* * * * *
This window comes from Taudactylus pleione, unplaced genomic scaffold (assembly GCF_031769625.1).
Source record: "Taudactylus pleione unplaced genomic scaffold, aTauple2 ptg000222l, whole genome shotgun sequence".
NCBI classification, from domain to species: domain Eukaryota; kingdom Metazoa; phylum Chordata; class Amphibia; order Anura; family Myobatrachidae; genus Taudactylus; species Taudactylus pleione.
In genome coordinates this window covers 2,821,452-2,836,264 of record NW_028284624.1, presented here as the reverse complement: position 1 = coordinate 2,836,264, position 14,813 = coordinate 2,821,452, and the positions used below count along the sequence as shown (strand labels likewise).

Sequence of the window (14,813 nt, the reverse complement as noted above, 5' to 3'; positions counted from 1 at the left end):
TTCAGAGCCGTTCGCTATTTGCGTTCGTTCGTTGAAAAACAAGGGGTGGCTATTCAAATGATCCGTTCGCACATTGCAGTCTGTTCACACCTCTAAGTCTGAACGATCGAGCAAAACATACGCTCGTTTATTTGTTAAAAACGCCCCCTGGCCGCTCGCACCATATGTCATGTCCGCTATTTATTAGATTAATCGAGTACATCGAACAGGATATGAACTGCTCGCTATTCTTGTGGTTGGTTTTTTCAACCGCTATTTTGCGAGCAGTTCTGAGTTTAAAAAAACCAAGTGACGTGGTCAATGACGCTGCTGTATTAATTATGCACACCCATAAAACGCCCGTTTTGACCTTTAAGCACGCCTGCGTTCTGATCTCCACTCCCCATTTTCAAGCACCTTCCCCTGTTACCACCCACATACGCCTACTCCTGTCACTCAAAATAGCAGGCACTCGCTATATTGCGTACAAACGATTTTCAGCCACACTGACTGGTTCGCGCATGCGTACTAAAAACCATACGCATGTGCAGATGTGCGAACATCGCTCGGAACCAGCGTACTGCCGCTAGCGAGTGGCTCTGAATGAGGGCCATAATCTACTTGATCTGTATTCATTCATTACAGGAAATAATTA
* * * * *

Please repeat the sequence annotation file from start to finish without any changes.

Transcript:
This window comes from Taudactylus pleione, unplaced genomic scaffold (assembly GCF_031769625.1).
Source record: "Taudactylus pleione unplaced genomic scaffold, aTauple2 ptg000222l, whole genome shotgun sequence".
NCBI classification, from domain to species: domain Eukaryota; kingdom Metazoa; phylum Chordata; class Amphibia; order Anura; family Myobatrachidae; genus Taudactylus; species Taudactylus pleione.
In genome coordinates this window covers 2,821,452-2,836,264 of record NW_028284624.1, presented here as the reverse complement: position 1 = coordinate 2,836,264, position 14,813 = coordinate 2,821,452, and the positions used below count along the sequence as shown (strand labels likewise).

Sequence of the window (14,813 nt, the reverse complement as noted above, 5' to 3'; positions counted from 1 at the left end):
TTCAGAGCCGTTCGCTATTTGCGTTCGTTCGTTGAAAAACAAGGGGTGGCTATTCAAATGATCCGTTCGCACATTGCAGTCTGTTCACACCTCTAAGTCTGAACGATCGAGCAAAACATACGCTCGTTTATTTGTTAAAAACGCCCCCTGGCCGCTCGCACCATATGTCATGTCCGCTATTTATTAGATTAATCGAGTACATCGAACAGGATATGAACTGCTCGCTATTCTTGTGGTTGGTTTTTTCAACCGCTATTTTGCGAGCAGTTCTGAGTTTAAAAAAACCAAGTGACGTGGTCAATGACGCTGCTGTATTAATTATGCACACCCATAAAACGCCCGTTTTGACCTTTAAGCACGCCTGCGTTCTGATCTCCACTCCCCATTTTCAAGCACCTTCCCCTGTTACCACCCACATACGCCTACTCCTGTCACTCAAAATAGCAGGCACTCGCTATATTGCGTACAAACGATTTTCAGCCACACTGACTGGTTCGCGCATGCGTACTAAAAACCATACGCATGTGCAGATGTGCGAACATCGCTCGGAACCAGCGTACTGCCGCTAGCGAGTGGCTCTGAATGAGGGCCATAATCTACTTGATCTGTATTCATTCATTACAGGAAATAATTA